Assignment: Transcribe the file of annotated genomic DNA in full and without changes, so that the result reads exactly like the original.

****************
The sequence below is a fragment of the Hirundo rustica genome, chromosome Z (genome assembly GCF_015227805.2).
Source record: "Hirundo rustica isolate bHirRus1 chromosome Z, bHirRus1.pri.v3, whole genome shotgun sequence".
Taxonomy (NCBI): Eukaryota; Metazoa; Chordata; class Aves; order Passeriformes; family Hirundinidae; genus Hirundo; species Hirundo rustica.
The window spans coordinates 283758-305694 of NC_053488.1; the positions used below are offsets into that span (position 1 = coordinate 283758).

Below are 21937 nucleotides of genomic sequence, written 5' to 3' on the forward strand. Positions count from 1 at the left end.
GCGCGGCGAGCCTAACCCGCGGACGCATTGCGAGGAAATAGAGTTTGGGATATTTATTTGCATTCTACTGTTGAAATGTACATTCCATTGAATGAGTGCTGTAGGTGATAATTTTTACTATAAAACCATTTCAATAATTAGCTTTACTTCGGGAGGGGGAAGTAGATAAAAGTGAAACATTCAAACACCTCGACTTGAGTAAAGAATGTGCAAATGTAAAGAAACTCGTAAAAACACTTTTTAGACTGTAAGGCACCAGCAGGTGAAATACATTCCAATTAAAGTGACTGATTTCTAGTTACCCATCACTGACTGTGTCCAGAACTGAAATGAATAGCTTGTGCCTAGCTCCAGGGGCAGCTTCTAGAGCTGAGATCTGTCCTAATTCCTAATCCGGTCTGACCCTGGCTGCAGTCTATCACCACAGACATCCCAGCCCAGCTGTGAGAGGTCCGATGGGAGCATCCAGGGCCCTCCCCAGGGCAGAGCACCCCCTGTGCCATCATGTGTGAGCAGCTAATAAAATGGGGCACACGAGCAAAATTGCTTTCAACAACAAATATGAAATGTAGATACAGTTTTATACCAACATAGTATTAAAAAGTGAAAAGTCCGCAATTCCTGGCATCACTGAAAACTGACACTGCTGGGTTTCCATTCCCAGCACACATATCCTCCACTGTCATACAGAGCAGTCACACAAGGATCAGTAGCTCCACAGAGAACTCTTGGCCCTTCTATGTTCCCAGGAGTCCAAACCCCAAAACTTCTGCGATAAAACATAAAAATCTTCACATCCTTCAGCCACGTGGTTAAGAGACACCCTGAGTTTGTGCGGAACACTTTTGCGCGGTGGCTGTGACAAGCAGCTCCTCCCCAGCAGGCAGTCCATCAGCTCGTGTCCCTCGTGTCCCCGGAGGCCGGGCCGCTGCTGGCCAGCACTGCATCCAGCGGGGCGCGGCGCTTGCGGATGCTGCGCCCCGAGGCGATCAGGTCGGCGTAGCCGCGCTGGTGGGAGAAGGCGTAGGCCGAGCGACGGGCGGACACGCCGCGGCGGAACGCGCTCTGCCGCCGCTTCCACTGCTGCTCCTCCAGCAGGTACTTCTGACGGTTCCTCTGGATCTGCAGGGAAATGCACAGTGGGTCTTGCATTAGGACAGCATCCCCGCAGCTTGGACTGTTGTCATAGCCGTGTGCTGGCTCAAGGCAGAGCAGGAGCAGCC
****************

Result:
The sequence below is a fragment of the Hirundo rustica genome, chromosome Z (genome assembly GCF_015227805.2).
Source record: "Hirundo rustica isolate bHirRus1 chromosome Z, bHirRus1.pri.v3, whole genome shotgun sequence".
Taxonomy (NCBI): Eukaryota; Metazoa; Chordata; class Aves; order Passeriformes; family Hirundinidae; genus Hirundo; species Hirundo rustica.
The window spans coordinates 283758-305694 of NC_053488.1; the positions used below are offsets into that span (position 1 = coordinate 283758).

Below are 21937 nucleotides of genomic sequence, written 5' to 3' on the forward strand. Positions count from 1 at the left end.
GCGCGGCGAGCCTAACCCGCGGACGCATTGCGAGGAAATAGAGTTTGGGATATTTATTTGCATTCTACTGTTGAAATGTACATTCCATTGAATGAGTGCTGTAGGTGATAATTTTTACTATAAAACCATTTCAATAATTAGCTTTACTTCGGGAGGGGGAAGTAGATAAAAGTGAAACATTCAAACACCTCGACTTGAGTAAAGAATGTGCAAATGTAAAGAAACTCGTAAAAACACTTTTTAGACTGTAAGGCACCAGCAGGTGAAATACATTCCAATTAAAGTGACTGATTTCTAGTTACCCATCACTGACTGTGTCCAGAACTGAAATGAATAGCTTGTGCCTAGCTCCAGGGGCAGCTTCTAGAGCTGAGATCTGTCCTAATTCCTAATCCGGTCTGACCCTGGCTGCAGTCTATCACCACAGACATCCCAGCCCAGCTGTGAGAGGTCCGATGGGAGCATCCAGGGCCCTCCCCAGGGCAGAGCACCCCCTGTGCCATCATGTGTGAGCAGCTAATAAAATGGGGCACACGAGCAAAATTGCTTTCAACAACAAATATGAAATGTAGATACAGTTTTATACCAACATAGTATTAAAAAGTGAAAAGTCCGCAATTCCTGGCATCACTGAAAACTGACACTGCTGGGTTTCCATTCCCAGCACACATATCCTCCACTGTCATACAGAGCAGTCACACAAGGATCAGTAGCTCCACAGAGAACTCTTGGCCCTTCTATGTTCCCAGGAGTCCAAACCCCAAAACTTCTGCGATAAAACATAAAAATCTTCACATCCTTCAGCCACGTGGTTAAGAGACACCCTGAGTTTGTGCGGAACACTTTTGCGCGGTGGCTGTGACAAGCAGCTCCTCCCCAGCAGGCAGTCCATCAGCTCGTGTCCCTCGTGTCCCCGGAGGCCGGGCCGCTGCTGGCCAGCACTGCATCCAGCGGGGCGCGGCGCTTGCGGATGCTGCGCCCCGAGGCGATCAGGTCGGCGTAGCCGCGCTGGTGGGAGAAGGCGTAGGCCGAGCGACGGGCGGACACGCCGCGGCGGAACGCGCTCTGCCGCCGCTTCCACTGCTGCTCCTCCAGCAGGTACTTCTGACGGTTCCTCTGGATCTGCAGGGAAATGCACAGTGGGTCTTGCATTAGGACAGCATCCCCGCAGCTTGGACTGTTGTCATAGCCGTGTGCTGGCTCAAGGCAGAGCAGGAGCAGCC